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Thursday, April 30, 2009

So, the City's Broke -- Why Not Sell Some of Our $86 Million Art Collection?

Posted By on Thu, Apr 30, 2009 at 7:30 AM

click to enlarge Very nice! How much?
  • Very nice! How much?

There's an old joke about a down-on-his-luck captain of industry attempting to impress an important visitor by barking an order to his secretary on the intercom: "Get me my broker."

Her answer bursts his bubble: "Stock or pawn?"

It's a decision that hits a little too close to home for San Francisco. The city is facing a massive budget shortfall, government workers are losing their jobs, enraged zombies are crawling up out of the sewers to protest cuts to the Water Department (okay, that hasn't happened -- yet): Times are tough. Does it make sense to soften the blow by selling off some of the more than 3,277 pieces of art owned by the city and valued at roughly $86 million?

The staff and commissioners of San Francisco's Arts Commission have a short answer: No. This, they say, is for two reasons: You shouldn't do that -- and you can't do that.

"Occasionally someone will float the idea of selling public art to save a staff job," notes P.J. Johnson, the president of the Arts Commission. "It's just not realistic."

In addition to the notion that selling off a city's cultural treasures to slake the day-to-day budget is akin to vending one's blood or burning the timbers of one's own ship for heat -- it's also damn near impossible to do here in San Francisco (perhaps because our forefathers worried that, if it were easy, people would do it). But, then, nothing is easy in San Francisco. Artists hoping to give -- give! -- works to the city must "have signed and stamped engineering drawings, liability and fine arts insurance, transportation insurance, and attend a number of meetings and presentations." Selling public art is even more complicated.

The city's "de-accession" policy on how to remove and/or sell city-owned art runs a full seven pages long. There are 14 conditions justifying the removal and possible sale of a work of art -- and none of them is "city is broke and needs the cash." In fact, the only money-related rationale is "The work can be sold to finance, or can be traded for, a work of greater importance." (others include "The work presents a threat to public safety," "The work is fraudulent or not authentic," or "Significant adverse public reaction over an extended period of time [5 years or more]." Five years! Get the picture?).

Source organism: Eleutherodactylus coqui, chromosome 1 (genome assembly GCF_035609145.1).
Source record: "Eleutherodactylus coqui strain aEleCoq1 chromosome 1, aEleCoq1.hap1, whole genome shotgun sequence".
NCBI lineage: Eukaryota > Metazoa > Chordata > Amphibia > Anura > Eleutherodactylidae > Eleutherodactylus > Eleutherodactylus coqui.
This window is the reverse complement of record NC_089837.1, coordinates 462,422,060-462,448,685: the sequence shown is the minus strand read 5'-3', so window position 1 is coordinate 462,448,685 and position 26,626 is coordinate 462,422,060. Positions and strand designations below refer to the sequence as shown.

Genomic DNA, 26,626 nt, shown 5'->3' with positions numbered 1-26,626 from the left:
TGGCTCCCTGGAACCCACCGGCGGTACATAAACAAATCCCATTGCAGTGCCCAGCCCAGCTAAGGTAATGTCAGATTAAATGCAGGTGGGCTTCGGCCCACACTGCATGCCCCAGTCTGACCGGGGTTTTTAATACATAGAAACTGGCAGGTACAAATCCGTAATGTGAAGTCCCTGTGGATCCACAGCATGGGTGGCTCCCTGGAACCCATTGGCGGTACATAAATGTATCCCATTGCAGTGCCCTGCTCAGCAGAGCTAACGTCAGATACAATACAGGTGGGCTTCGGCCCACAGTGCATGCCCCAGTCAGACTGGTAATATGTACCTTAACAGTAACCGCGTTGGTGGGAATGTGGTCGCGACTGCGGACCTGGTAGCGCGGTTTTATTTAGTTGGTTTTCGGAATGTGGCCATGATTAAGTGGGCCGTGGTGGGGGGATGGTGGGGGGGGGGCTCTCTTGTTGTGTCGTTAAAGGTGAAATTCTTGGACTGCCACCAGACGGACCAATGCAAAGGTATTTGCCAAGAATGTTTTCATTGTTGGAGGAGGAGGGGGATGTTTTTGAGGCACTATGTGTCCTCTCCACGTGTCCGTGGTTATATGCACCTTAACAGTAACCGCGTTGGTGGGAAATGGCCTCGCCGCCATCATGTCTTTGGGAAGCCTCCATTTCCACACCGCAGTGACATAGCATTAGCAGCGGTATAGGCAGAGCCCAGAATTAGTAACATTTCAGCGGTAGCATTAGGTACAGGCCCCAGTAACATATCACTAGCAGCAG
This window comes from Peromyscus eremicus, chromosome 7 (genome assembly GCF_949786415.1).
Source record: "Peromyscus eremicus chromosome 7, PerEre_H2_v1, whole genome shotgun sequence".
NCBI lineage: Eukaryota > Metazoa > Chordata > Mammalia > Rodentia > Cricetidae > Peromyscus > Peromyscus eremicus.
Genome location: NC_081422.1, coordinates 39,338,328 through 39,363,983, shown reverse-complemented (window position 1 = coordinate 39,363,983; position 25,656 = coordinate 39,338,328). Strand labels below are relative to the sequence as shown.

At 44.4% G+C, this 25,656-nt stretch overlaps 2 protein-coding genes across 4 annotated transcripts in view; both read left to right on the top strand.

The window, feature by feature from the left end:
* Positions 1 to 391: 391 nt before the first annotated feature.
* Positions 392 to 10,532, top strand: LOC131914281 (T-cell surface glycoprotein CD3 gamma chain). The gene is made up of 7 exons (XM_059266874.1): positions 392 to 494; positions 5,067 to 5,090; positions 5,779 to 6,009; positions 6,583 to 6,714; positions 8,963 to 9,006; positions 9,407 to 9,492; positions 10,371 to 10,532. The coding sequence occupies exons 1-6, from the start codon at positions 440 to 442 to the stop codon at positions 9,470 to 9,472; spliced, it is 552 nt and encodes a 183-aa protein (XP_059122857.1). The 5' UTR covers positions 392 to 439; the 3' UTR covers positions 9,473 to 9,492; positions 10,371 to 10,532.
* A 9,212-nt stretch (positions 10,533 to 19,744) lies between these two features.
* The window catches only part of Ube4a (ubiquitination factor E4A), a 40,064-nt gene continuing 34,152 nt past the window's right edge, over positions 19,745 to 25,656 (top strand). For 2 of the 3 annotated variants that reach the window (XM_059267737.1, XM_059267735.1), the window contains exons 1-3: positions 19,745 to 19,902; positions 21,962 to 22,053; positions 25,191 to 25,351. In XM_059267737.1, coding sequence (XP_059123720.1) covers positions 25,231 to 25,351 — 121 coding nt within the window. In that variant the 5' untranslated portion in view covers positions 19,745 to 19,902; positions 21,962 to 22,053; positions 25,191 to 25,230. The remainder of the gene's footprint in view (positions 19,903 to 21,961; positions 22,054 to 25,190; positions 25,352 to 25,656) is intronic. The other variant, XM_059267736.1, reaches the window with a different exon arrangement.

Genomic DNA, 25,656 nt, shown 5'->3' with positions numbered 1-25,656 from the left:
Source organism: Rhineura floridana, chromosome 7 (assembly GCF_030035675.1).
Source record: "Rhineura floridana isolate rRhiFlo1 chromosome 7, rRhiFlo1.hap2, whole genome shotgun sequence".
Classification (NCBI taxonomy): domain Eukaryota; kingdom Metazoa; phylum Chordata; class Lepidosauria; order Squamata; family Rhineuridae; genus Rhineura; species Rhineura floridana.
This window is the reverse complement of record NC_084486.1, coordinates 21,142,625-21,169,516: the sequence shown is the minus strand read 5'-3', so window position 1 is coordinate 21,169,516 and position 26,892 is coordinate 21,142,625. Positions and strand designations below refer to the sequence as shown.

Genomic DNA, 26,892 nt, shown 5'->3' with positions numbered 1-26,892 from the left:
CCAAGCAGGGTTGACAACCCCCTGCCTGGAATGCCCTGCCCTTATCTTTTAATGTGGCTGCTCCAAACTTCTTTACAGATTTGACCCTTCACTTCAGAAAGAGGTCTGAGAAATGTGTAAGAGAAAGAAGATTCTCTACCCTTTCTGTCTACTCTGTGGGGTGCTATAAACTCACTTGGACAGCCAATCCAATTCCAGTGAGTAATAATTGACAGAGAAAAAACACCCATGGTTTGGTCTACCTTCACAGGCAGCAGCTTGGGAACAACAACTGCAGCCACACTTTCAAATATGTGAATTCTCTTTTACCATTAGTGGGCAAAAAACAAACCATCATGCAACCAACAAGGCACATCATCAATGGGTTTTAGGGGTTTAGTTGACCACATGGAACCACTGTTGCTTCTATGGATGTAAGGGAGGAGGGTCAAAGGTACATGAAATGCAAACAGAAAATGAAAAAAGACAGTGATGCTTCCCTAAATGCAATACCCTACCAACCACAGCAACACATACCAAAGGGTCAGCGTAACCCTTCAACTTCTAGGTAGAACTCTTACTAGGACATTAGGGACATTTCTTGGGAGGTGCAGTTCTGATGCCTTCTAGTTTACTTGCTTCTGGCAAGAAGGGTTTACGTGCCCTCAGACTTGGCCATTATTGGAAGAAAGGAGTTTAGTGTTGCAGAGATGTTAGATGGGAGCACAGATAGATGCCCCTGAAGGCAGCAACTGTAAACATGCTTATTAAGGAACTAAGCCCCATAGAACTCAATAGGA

But, let's say the city wanted to sell, say, Vaillancourt Fountain on Justin Herman Plaza (or one of the 738 items in storage in Brooks Hall beneath Bill Graham Auditorium or other city storerooms). First, the Arts Commission could well have the unpleasant task of notifying the piece's donor -- and the city attorney might be called in to interpret whether the donor's terms even allow for a sale. (Also, keep in mind, a work of art's assessed value for insurance

purposes and what it will fetch on the open market are not always

synonymous).

A staff report will then have to be prepared weighing the city attorney's advice, a thorough analysis of why the artwork is being sold, public feedback (shudder), an independent appraisal of the piece's value, multiple expert opinions on the impact of removing the piece, and a full history of the piece and the process of acquiring and removing it.

I could go on, but there's another two solid pages of rules to be followed. But the most important rule is the following (Section 7.4.4, for those keeping track): "...All proceeds from any sale or auction less any payment due the artist under the California Resale Royalties Act, shall be credited to the Public Arts Fund, and the monies contributed to the fund from the sale, exchange or exhibition of a work of art under the jurisdiction of the Arts Commission shall be expended exclusively for the purpose of acquiring or maintaining works of art for the same public structure for which the original work of art was acquired." (their underline -- this is serious stuff.)

In other words, the city has glued shut the cookie jar to prevent anyone from attempting to liquidate San Francisco's artistic heritage for fun and profit. That showed forethought; too bad no one did the same for Muni.

Enjoy the Vaillancourt Fountain, folks. It isn't going anywhere.



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About The Author

Joe Eskenazi

Joe Eskenazi

Bio:
Joe Eskenazi was born in San Francisco, raised in the Bay Area, and attended U.C. Berkeley. He never left. "Your humble narrator" was a staff writer and columnist for SF Weekly from 2007 to 2015. He resides in the Excelsior with his wife, 4.3 miles from his birthplace and 5,474 from hers.

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